Precise statistical distribution theory then determines the reliable P-values for making the decision. design-island runs in two phases, namely first phase and refinement phase. In the first phase, it identifies islands at different locations of the chromosome and to determine the stretches of those islands, and carries out statistical analysis using a probing window.
This leads to the identification of some ‘putative GIs’ having varying sizes and locations in the chromosome that are identifiable with P-values generated using Monte–Carlo tests carried out at variable locations of the probing window with a fixed size. Following the first phase, the refinement phase commences, which takes random samples of genomic segments excluding the regions detected in the first phase. Some of the putative GIs identified in the first phase are further
refined into smaller segments containing NVP-BKM120 supplier horizontally acquired genes in the refinement phase. design-island was implemented on the chromosomes of three completely sequenced genomes of V. cholerae under study in order to identify the putative GIs in their genomes. In the first phase, design-island was run using P0=0.05, word size of 4 and initial window size of 5000 with consequent window increment of 500. Two hundred randomly selected fragments CYC202 nmr were tested for each window with a sliding window 500. In the refinement phase or the second phase design-island was run with the same parameter values as used in the first phase, except for the initial window size, which was reduced to 2000 and the sliding window increased to 1000. The statistical analysis in the refinement phase is similar to that used in the first phase except the P0 was set to 0.001. The results thus obtained were tabulated using customized perl scripts where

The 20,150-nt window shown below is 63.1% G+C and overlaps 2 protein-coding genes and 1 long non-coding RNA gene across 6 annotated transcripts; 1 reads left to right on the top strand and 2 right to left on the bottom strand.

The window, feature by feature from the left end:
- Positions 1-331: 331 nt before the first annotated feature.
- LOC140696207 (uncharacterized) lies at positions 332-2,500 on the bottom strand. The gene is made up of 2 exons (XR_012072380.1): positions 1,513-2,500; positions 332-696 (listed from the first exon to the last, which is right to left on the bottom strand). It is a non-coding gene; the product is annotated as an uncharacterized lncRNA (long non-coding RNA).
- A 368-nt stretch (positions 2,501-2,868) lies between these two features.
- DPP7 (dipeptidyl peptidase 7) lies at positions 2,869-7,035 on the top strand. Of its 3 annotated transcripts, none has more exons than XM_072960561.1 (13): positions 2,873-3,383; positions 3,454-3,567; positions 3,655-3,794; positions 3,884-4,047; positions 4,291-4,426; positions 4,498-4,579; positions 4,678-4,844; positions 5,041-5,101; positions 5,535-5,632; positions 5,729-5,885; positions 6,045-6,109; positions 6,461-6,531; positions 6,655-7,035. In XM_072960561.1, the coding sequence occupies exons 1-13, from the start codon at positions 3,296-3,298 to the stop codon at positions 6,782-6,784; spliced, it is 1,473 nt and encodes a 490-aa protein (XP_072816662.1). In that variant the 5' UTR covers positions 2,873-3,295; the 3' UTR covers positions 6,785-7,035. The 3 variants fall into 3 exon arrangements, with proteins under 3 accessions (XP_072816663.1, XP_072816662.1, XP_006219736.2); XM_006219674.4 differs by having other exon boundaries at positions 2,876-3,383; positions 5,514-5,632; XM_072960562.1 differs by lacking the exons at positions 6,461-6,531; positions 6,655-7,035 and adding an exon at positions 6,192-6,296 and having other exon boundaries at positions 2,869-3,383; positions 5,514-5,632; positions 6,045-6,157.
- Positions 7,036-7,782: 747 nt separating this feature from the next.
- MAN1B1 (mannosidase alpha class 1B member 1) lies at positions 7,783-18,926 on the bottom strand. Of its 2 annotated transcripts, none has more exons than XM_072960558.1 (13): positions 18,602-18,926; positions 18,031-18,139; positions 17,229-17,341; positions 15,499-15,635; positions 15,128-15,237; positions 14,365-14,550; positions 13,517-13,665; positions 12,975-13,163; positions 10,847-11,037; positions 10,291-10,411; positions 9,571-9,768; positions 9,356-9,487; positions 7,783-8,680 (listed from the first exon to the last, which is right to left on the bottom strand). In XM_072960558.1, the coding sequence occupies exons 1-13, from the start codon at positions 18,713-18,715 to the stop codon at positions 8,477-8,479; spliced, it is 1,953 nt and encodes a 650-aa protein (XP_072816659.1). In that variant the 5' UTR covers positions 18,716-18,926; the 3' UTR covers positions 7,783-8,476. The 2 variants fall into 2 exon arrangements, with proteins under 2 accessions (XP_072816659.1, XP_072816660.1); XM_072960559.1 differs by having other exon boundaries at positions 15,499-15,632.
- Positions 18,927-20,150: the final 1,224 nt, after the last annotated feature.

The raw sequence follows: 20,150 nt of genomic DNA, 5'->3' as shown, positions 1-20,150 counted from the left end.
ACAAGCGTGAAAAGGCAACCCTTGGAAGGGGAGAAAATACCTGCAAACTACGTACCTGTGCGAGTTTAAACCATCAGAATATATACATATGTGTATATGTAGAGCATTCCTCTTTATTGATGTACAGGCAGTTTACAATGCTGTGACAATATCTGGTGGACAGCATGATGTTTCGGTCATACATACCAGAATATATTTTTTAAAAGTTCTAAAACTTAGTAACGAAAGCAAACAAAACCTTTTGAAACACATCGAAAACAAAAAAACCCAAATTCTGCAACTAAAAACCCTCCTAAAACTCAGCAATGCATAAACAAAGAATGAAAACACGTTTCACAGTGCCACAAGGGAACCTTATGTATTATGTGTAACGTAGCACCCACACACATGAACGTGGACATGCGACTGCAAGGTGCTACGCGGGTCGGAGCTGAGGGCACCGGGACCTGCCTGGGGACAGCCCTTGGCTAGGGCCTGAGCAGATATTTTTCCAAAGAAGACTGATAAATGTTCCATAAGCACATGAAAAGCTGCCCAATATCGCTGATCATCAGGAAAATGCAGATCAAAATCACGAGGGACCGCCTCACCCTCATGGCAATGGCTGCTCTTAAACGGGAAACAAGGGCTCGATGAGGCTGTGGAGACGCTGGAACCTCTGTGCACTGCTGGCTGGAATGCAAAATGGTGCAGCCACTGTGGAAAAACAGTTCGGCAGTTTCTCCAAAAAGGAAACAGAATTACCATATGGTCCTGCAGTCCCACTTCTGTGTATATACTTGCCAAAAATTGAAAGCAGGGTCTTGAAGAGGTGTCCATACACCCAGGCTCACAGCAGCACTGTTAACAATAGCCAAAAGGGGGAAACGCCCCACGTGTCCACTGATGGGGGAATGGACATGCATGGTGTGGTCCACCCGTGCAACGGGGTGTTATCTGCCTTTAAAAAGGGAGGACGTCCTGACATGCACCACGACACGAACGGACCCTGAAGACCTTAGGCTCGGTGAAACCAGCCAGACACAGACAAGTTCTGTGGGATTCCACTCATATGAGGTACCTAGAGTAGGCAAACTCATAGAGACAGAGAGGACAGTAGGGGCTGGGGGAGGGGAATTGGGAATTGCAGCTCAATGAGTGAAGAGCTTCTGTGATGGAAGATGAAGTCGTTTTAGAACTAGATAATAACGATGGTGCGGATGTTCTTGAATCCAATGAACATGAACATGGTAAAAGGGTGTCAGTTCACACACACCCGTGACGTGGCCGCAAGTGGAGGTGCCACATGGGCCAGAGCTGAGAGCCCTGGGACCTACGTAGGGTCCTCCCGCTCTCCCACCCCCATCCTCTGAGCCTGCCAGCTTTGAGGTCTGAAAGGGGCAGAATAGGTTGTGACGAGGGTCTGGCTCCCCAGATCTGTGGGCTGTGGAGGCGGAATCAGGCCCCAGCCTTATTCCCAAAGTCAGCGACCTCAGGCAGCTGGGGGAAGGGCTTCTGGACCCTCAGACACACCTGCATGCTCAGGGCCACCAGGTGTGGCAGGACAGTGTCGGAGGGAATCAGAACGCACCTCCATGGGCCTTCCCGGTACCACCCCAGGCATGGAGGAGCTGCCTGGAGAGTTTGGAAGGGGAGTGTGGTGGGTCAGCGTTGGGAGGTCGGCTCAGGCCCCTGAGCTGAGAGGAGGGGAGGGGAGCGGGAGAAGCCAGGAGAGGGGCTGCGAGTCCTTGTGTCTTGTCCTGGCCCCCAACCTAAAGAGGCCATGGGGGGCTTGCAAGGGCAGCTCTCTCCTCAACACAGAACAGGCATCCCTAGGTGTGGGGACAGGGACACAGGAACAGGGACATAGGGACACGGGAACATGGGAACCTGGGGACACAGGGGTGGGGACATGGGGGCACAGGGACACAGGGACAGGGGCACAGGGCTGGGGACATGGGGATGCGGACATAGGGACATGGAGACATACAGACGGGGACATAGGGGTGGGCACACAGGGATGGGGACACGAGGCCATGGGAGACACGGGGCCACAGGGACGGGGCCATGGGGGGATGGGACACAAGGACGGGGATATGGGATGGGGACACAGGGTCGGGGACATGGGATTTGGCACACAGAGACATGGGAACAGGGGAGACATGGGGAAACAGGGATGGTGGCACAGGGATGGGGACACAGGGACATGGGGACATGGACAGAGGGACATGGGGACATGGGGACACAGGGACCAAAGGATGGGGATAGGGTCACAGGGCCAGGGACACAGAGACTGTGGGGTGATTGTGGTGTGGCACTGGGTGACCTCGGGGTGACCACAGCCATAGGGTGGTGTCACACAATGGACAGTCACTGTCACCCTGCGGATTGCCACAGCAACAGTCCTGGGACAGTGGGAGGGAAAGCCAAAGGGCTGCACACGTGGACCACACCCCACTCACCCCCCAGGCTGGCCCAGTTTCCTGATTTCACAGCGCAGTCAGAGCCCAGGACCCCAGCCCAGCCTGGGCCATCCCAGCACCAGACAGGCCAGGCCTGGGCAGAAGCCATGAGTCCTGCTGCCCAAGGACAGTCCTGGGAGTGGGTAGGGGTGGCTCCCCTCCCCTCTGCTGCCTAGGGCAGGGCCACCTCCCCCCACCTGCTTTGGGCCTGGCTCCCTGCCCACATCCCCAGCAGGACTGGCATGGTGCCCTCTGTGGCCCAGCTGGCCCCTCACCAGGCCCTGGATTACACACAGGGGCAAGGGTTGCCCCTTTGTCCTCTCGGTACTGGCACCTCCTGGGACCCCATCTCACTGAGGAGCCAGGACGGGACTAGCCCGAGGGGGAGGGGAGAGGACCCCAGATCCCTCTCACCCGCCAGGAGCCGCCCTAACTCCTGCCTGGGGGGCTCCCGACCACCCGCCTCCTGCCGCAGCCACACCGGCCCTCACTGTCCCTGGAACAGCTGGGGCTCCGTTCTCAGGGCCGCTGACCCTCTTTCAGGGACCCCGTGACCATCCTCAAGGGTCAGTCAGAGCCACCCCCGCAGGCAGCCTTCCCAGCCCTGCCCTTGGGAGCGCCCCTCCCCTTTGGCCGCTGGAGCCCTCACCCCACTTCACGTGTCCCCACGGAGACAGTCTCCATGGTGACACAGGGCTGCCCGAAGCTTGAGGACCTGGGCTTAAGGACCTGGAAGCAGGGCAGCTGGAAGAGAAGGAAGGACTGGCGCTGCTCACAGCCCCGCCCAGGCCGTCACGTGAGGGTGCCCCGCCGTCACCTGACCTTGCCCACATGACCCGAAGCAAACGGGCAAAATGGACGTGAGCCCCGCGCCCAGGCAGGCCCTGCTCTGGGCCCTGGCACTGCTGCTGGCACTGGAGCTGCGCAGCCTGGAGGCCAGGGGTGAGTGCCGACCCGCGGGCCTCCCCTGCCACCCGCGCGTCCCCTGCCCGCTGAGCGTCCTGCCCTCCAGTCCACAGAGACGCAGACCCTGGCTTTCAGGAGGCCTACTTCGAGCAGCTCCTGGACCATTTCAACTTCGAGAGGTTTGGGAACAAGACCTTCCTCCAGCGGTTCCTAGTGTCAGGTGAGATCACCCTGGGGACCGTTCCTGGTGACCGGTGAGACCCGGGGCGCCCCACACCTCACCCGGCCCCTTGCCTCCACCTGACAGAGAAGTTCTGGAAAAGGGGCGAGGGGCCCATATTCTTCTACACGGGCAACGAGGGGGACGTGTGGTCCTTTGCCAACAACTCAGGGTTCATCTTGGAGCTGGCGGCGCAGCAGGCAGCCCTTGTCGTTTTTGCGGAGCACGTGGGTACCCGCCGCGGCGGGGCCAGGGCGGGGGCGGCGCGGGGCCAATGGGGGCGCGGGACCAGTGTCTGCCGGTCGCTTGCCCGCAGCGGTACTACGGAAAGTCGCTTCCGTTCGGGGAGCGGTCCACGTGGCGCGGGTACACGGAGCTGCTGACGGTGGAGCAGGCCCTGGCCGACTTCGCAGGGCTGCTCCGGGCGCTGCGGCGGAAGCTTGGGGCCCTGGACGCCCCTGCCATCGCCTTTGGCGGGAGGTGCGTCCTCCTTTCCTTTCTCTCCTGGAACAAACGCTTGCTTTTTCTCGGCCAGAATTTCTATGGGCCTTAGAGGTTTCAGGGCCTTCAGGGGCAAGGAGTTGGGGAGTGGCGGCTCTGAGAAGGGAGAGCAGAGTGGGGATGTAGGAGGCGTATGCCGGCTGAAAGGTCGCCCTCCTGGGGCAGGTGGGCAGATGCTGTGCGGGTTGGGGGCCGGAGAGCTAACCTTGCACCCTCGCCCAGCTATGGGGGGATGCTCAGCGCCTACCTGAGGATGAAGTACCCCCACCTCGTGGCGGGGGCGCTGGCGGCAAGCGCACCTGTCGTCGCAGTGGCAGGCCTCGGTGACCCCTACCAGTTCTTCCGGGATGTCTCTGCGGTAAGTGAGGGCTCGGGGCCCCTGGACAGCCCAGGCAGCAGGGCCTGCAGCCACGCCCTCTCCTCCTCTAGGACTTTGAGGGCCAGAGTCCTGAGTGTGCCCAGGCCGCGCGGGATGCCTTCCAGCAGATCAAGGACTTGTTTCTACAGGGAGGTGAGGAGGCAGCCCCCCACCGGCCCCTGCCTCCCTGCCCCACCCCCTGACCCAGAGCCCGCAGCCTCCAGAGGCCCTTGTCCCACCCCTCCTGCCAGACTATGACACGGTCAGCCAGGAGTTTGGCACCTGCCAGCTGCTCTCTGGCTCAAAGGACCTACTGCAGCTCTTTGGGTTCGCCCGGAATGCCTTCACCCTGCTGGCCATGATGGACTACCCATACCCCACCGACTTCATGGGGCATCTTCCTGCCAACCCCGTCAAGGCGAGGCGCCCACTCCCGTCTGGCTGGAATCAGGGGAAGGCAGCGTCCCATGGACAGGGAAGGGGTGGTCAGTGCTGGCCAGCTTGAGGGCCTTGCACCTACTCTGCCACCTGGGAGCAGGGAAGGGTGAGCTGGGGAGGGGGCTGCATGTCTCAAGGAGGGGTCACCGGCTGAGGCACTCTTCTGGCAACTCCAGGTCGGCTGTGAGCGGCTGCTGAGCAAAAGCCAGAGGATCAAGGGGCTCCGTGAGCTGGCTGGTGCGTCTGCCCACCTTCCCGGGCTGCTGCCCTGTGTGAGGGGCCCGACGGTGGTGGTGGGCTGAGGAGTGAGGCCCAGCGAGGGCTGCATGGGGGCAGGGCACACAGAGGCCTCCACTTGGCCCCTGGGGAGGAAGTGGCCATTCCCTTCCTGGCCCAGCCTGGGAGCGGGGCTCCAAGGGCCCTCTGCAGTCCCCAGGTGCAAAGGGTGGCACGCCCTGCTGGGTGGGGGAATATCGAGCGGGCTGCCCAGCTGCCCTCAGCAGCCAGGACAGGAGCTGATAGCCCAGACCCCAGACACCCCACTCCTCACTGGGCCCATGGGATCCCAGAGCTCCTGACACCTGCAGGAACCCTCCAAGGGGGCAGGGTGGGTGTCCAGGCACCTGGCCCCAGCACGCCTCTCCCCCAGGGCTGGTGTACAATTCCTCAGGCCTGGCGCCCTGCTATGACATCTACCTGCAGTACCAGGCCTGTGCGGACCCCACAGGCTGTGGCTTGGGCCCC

the cut-off E-value was set to 0.001. The final results obtained from design-island were fed into another perl program to generate a circular map of the chromosome indicating the putative GIs PAK6 as identified by design-island in separate phases using different colors. The algorithm is described in Fig. 1. Coordinates of statistically significant genomic segments of three V. cholerae strains under study were determined by design-island from two separate phases. From these predicted regions of three V. cholerae strains the coding regions were marked out with the protein table as the reference available at the NCBI database using a customized perl script. The results show that among the three strains under study, the maximum coverage by the GIs after the refinement phase was found to be 50.90% in the case of V. cholerae MJ1236 (large chromosome) while the least coverage was 33.11%, as in case of V. cholerae El Tor N16961 (small chromosome) as evident from Table 1. design-island identified all the known GIs of V.